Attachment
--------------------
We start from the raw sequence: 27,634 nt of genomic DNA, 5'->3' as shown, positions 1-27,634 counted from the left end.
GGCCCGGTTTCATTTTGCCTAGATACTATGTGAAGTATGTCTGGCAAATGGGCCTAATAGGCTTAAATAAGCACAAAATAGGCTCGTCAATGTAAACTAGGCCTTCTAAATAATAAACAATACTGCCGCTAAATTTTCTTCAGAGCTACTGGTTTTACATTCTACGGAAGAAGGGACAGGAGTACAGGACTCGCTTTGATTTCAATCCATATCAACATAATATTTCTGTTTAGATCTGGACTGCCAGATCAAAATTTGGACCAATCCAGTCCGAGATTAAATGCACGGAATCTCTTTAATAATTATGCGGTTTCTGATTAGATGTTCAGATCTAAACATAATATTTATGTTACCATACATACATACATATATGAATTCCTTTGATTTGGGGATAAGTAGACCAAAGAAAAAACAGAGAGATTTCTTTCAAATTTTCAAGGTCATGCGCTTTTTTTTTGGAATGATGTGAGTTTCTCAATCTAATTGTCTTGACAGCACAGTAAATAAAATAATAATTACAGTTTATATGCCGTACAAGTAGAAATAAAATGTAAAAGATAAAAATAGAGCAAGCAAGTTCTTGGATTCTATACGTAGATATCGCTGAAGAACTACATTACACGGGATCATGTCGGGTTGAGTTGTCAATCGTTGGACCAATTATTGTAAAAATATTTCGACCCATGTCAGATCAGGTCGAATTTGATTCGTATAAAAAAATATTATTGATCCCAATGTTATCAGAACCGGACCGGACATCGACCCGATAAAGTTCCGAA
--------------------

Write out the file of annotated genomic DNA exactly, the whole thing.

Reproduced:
We start from the raw sequence: 27,634 nt of genomic DNA, 5'->3' as shown, positions 1-27,634 counted from the left end.
GGCCCGGTTTCATTTTGCCTAGATACTATGTGAAGTATGTCTGGCAAATGGGCCTAATAGGCTTAAATAAGCACAAAATAGGCTCGTCAATGTAAACTAGGCCTTCTAAATAATAAACAATACTGCCGCTAAATTTTCTTCAGAGCTACTGGTTTTACATTCTACGGAAGAAGGGACAGGAGTACAGGACTCGCTTTGATTTCAATCCATATCAACATAATATTTCTGTTTAGATCTGGACTGCCAGATCAAAATTTGGACCAATCCAGTCCGAGATTAAATGCACGGAATCTCTTTAATAATTATGCGGTTTCTGATTAGATGTTCAGATCTAAACATAATATTTATGTTACCATACATACATACATATATGAATTCCTTTGATTTGGGGATAAGTAGACCAAAGAAAAAACAGAGAGATTTCTTTCAAATTTTCAAGGTCATGCGCTTTTTTTTTGGAATGATGTGAGTTTCTCAATCTAATTGTCTTGACAGCACAGTAAATAAAATAATAATTACAGTTTATATGCCGTACAAGTAGAAATAAAATGTAAAAGATAAAAATAGAGCAAGCAAGTTCTTGGATTCTATACGTAGATATCGCTGAAGAACTACATTACACGGGATCATGTCGGGTTGAGTTGTCAATCGTTGGACCAATTATTGTAAAAATATTTCGACCCATGTCAGATCAGGTCGAATTTGATTCGTATAAAAAAATATTATTGATCCCAATGTTATCAGAACCGGACCGGACATCGACCCGATAAAGTTCCGAA